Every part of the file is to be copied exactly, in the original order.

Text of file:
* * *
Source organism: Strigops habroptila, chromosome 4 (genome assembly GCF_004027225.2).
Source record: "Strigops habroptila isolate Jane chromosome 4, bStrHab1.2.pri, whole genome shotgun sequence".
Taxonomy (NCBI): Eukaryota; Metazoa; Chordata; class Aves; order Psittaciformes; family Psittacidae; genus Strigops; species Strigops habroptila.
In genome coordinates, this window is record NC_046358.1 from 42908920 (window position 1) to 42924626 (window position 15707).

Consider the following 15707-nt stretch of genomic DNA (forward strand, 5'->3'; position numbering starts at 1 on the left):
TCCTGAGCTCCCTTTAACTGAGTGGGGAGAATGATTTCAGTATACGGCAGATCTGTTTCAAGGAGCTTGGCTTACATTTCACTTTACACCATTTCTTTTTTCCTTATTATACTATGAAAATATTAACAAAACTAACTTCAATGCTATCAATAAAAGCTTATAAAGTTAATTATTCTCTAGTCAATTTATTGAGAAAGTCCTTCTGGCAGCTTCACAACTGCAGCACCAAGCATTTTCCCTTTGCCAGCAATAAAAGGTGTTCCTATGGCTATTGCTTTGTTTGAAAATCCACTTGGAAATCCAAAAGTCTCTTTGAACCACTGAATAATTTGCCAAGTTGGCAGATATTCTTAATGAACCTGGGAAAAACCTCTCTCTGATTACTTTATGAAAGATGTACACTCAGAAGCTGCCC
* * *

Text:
Source organism: Strigops habroptila, chromosome 4 (genome assembly GCF_004027225.2).
Source record: "Strigops habroptila isolate Jane chromosome 4, bStrHab1.2.pri, whole genome shotgun sequence".
Taxonomy (NCBI): Eukaryota; Metazoa; Chordata; class Aves; order Psittaciformes; family Psittacidae; genus Strigops; species Strigops habroptila.
In genome coordinates, this window is record NC_046358.1 from 42908920 (window position 1) to 42924626 (window position 15707).

Consider the following 15707-nt stretch of genomic DNA (forward strand, 5'->3'; position numbering starts at 1 on the left):
TCCTGAGCTCCCTTTAACTGAGTGGGGAGAATGATTTCAGTATACGGCAGATCTGTTTCAAGGAGCTTGGCTTACATTTCACTTTACACCATTTCTTTTTTCCTTATTATACTATGAAAATATTAACAAAACTAACTTCAATGCTATCAATAAAAGCTTATAAAGTTAATTATTCTCTAGTCAATTTATTGAGAAAGTCCTTCTGGCAGCTTCACAACTGCAGCACCAAGCATTTTCCCTTTGCCAGCAATAAAAGGTGTTCCTATGGCTATTGCTTTGTTTGAAAATCCACTTGGAAATCCAAAAGTCTCTTTGAACCACTGAATAATTTGCCAAGTTGGCAGATATTCTTAATGAACCTGGGAAAAACCTCTCTCTGATTACTTTATGAAAGATGTACACTCAGAAGCTGCCC